By Kathryn Peck
It’s spring, and I’m always saying to the kids, “let’s get outside!” Turns out, my daughter is terrified of bees, and in the early spring, they’re out in full force. After school, when everyone’s running around outside, playing with the dog and climbing on the swing set, my daughter is nowhere to be seen. She quietly goes inside and stays there.
They say to face your fears, but it’s ok to be scared. We push for hands-on exploration with our children, but it’s ok not to want to touch a bug. Seriously, I don't even want to touch them. Those gigantic Wolf spiders? The name is alarming enough. And the pincer in the back of a common Earwig looks ominous, to say the least.
It is not lost on me, however, that it’s going to be a very long summer if my daughter refuses to be outdoors for fear of bugs, and particularly bees. There are things parents can do to try to help a child become less afraid of bugs, even in the slightest.
- Set a good example. If you stay calm around insects—especially bees and wasps—chances are your child will learn to do the same. I really don’t like touching worms, but I do in front of my kids. I try not to shriek when I see a house centipede (you know the ones…), and it’s not easy.
- Get up close and personal. Use a net to carefully pick up the bug and get a closer look at it.
- Study it. Get curious about bugs and learn more about them. Find a plastic container with air holes and enjoy the experience of making a terrarium for the insect. Don’t forget a magnifying glass. After a short time, release the bug back outside.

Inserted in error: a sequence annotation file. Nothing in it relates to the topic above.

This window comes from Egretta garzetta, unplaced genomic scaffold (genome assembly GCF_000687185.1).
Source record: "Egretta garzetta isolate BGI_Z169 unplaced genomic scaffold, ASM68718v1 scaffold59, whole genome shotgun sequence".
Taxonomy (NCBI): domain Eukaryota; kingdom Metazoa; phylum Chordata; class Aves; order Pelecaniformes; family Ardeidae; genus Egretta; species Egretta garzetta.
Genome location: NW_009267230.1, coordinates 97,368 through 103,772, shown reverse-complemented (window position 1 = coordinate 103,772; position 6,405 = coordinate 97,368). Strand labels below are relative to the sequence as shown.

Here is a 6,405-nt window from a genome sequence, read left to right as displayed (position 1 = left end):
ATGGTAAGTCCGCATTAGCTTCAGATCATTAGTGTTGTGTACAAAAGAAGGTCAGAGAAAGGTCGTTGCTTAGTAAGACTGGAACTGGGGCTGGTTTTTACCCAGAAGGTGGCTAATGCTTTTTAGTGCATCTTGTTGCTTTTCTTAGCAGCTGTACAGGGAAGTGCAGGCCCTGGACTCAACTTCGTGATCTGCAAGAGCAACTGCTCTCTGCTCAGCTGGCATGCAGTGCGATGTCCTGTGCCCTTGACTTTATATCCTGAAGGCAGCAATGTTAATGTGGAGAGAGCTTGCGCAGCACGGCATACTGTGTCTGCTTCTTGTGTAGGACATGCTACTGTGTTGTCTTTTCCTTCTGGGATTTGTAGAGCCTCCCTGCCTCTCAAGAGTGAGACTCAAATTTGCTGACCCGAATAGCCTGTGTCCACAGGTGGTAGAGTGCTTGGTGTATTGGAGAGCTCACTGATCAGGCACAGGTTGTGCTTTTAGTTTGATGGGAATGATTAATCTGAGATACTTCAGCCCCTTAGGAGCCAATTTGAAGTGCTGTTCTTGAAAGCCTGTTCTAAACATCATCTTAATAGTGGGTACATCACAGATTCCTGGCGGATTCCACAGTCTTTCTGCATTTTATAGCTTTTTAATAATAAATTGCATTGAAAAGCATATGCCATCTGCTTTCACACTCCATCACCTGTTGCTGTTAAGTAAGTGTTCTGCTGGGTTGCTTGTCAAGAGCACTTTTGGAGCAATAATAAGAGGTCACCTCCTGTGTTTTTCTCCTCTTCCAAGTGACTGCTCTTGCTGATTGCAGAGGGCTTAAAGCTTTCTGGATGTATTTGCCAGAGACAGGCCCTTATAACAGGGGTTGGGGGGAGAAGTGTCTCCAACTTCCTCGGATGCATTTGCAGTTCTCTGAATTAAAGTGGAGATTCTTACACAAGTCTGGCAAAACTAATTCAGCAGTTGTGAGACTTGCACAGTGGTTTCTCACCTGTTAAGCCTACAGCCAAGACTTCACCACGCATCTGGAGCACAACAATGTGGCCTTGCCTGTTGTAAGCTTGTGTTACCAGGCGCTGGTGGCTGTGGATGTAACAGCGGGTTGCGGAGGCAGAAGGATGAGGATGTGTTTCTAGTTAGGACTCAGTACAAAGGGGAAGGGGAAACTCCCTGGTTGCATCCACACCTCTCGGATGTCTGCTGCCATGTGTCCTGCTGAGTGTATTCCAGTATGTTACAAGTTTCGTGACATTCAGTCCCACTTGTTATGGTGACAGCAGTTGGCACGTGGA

- Take photos. Grab your phone and let your little one take pictures of the bug to remember it or learn more about it later at home.
- Draw a picture. Grab your art supplies and get creative by drawing or painting a picture of the bug. It will encourage you to spot the details. Notice the colors and shapes of the insect.
Here are a few things that might help to turn an otherwise scary experience into a more fun experience:
Bug Playground so little ones can learn about bug behavior through close observation and reading the activity booklet that's included. Yup, this playground for bugs has a crawling tube, a curly slide, climbing wall, and jungle gym. What cricket, beetle, or ant wouldn't love this?
Safari Ltd Insect Toob includes 14 plastic insects that you can hold in the palm of your hand, including a caterpillar, dragonfly, centipede, grasshopper, housefly, ladybug, spider, honeybee, cockroach, scorpion, praying mantis, ant, and 2 butterflies. Perhaps it's better than the real thing for now.
Lakeshore Learning's Real Bugs Discover Kit offers an up-close look at 12 amazing bugs that are permanently encased in indestructible acrylic. The set comes with a fascinating fact book and handy magnifier—all in a cute storage tray with labeled compartments for each bug.
"Insects" book, part of the Little Explorer book series, is an information-packed nonfiction book for young readers that's filled with insect life fun facts. Behind more than 30 flaps, readers will explore the lives and habitats of brilliant bugs like dragonflies, moths, spiders, beetles, and much more.
Gel Ant Habitat (with ants!) provides an exciting opportunity to explore the underground world of ants. This self-contained ant environment kit includes everything you’ll need to start keeping ants. The gel is both the food and water, so you'll be able to observe their lifestyle up close.
Outdoor Science Lab includes more than 21 hands-on-activities and real science tools that invite kids to identify, classify, measure, test, and analyze the world around them. A 32-page illustrated science book features experiments related to soil, bugs, rocks, plants, and water.
Oh, and have I mentioned my 4-year-old son is also terrified of spiders? Round and round we go, I suppose. In the end, be patient, and remember: it’s ok if your child doesn’t want to touch a bug.
About the author: Kathryn is the owner of Bicycle Pie and mom of 4 little ones. Also a writer, editor, and former owner of one of Boston's premiere baby boutiques, she continues to write about motherhood, children's products, family life, and all other things that test our skills and patience as parents.
Photo credit: iStock.com/miljko